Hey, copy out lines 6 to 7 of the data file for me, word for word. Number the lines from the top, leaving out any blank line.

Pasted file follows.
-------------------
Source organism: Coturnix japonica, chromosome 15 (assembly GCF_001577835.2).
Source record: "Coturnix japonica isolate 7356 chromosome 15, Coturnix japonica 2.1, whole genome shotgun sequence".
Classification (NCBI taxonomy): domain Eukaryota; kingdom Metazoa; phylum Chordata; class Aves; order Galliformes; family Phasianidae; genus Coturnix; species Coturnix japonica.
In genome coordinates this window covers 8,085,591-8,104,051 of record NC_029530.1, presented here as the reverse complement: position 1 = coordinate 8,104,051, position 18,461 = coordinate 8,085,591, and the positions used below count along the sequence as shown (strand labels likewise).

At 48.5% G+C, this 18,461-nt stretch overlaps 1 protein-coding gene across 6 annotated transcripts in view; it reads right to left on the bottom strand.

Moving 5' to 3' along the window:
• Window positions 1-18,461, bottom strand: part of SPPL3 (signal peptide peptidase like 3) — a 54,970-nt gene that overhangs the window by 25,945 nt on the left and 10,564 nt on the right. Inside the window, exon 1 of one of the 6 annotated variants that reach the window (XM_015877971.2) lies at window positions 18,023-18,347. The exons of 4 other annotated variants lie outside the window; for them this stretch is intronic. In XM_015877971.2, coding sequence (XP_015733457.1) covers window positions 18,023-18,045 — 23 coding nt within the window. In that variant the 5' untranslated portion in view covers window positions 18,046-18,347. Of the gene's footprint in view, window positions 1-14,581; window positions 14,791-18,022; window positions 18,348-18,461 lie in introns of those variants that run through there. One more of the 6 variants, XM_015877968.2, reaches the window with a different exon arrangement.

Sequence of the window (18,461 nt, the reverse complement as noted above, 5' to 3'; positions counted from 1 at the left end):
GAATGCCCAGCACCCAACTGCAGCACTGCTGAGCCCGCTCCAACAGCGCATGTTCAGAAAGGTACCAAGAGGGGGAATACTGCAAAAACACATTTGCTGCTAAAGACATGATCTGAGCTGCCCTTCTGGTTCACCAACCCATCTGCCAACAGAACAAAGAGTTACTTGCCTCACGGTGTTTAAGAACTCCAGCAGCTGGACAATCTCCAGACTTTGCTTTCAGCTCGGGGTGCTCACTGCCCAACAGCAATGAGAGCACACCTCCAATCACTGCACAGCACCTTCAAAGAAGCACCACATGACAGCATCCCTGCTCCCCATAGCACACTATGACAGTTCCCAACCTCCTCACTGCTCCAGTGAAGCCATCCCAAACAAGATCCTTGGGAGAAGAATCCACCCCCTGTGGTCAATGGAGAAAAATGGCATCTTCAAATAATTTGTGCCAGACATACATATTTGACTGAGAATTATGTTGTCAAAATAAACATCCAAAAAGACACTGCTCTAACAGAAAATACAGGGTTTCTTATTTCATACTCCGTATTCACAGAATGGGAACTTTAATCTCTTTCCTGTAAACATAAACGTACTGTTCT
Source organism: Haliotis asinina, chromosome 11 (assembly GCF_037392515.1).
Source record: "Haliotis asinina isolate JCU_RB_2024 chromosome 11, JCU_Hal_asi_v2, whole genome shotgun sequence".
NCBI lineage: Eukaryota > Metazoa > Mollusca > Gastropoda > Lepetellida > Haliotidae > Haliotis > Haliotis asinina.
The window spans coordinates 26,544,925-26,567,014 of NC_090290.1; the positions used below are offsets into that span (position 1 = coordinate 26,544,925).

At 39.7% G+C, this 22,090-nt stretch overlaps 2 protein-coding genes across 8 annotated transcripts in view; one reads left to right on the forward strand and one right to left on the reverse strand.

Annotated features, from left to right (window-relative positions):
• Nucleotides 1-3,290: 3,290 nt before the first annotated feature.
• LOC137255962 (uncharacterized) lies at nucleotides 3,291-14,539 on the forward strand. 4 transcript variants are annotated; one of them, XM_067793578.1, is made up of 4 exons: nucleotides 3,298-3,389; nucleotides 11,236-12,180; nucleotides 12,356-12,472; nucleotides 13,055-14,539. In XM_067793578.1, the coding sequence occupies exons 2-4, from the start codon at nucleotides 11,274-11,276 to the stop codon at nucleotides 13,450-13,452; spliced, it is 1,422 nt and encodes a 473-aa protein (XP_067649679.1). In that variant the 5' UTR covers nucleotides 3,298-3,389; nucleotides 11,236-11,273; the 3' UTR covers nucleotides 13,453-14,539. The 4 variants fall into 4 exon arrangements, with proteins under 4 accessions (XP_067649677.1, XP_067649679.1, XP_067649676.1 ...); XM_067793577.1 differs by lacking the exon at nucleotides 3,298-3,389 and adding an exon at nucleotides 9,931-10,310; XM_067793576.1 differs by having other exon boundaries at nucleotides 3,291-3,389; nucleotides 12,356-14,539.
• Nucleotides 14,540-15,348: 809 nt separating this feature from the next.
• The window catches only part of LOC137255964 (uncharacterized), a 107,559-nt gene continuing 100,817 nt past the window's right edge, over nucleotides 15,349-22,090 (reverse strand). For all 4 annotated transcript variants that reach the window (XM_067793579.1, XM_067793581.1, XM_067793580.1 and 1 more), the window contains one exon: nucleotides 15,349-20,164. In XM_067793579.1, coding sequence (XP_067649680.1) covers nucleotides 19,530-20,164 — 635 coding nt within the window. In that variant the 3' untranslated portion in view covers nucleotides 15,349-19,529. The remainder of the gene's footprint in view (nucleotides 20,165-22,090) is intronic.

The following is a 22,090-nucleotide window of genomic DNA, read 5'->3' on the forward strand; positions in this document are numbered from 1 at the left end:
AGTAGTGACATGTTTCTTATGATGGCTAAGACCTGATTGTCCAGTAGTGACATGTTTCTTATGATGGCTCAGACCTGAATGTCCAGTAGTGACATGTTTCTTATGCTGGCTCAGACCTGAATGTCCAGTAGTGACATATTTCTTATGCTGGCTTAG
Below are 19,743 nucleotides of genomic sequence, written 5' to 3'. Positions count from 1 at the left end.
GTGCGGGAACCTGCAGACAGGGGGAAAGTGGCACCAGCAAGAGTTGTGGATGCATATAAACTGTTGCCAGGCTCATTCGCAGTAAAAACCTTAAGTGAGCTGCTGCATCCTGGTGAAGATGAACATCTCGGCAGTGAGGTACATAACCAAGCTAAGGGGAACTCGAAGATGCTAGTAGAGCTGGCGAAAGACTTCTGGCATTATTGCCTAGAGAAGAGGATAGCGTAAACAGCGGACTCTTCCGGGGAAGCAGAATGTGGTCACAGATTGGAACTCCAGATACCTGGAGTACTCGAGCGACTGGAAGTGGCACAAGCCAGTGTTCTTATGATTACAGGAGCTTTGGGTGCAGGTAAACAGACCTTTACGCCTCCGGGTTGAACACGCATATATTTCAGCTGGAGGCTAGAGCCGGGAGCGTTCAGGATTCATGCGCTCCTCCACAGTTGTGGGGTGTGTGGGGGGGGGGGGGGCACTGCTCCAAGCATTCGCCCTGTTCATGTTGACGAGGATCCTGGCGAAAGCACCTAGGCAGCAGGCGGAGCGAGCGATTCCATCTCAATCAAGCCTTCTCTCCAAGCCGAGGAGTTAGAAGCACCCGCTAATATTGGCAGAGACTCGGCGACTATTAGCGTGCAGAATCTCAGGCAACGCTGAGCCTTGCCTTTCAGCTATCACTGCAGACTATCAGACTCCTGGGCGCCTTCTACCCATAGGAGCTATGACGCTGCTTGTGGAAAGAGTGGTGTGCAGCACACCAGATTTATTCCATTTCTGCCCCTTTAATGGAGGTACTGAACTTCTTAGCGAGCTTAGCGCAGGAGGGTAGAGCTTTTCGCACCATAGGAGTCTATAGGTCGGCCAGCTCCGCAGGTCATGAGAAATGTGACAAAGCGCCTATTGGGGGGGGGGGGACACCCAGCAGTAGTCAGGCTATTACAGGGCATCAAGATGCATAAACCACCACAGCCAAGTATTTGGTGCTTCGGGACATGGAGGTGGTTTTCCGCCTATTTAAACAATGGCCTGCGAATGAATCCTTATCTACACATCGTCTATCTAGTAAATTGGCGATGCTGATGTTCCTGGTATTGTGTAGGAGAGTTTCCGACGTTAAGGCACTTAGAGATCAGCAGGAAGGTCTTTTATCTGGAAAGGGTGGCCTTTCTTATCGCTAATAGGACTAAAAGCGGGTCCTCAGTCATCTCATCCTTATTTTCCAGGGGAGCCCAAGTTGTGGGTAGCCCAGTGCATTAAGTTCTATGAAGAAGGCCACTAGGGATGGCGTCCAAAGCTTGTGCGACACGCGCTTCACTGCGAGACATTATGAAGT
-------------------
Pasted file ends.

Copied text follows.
Moving 5' to 3' along the window:
• Window positions 1-18,461, bottom strand: part of SPPL3 (signal peptide peptidase like 3) — a 54,970-nt gene that overhangs the window by 25,945 nt on the left and 10,564 nt on the right. Inside the window, exon 1 of one of the 6 annotated variants that reach the window (XM_015877971.2) lies at window positions 18,023-18,347. The exons of 4 other annotated variants lie outside the window; for them this stretch is intronic. In XM_015877971.2, coding sequence (XP_015733457.1) covers window positions 18,023-18,045 — 23 coding nt within the window. In that variant the 5' untranslated portion in view covers window positions 18,046-18,347. Of the gene's footprint in view, window positions 1-14,581; window positions 14,791-18,022; window positions 18,348-18,461 lie in introns of those variants that run through there. One more of the 6 variants, XM_015877968.2, reaches the window with a different exon arrangement.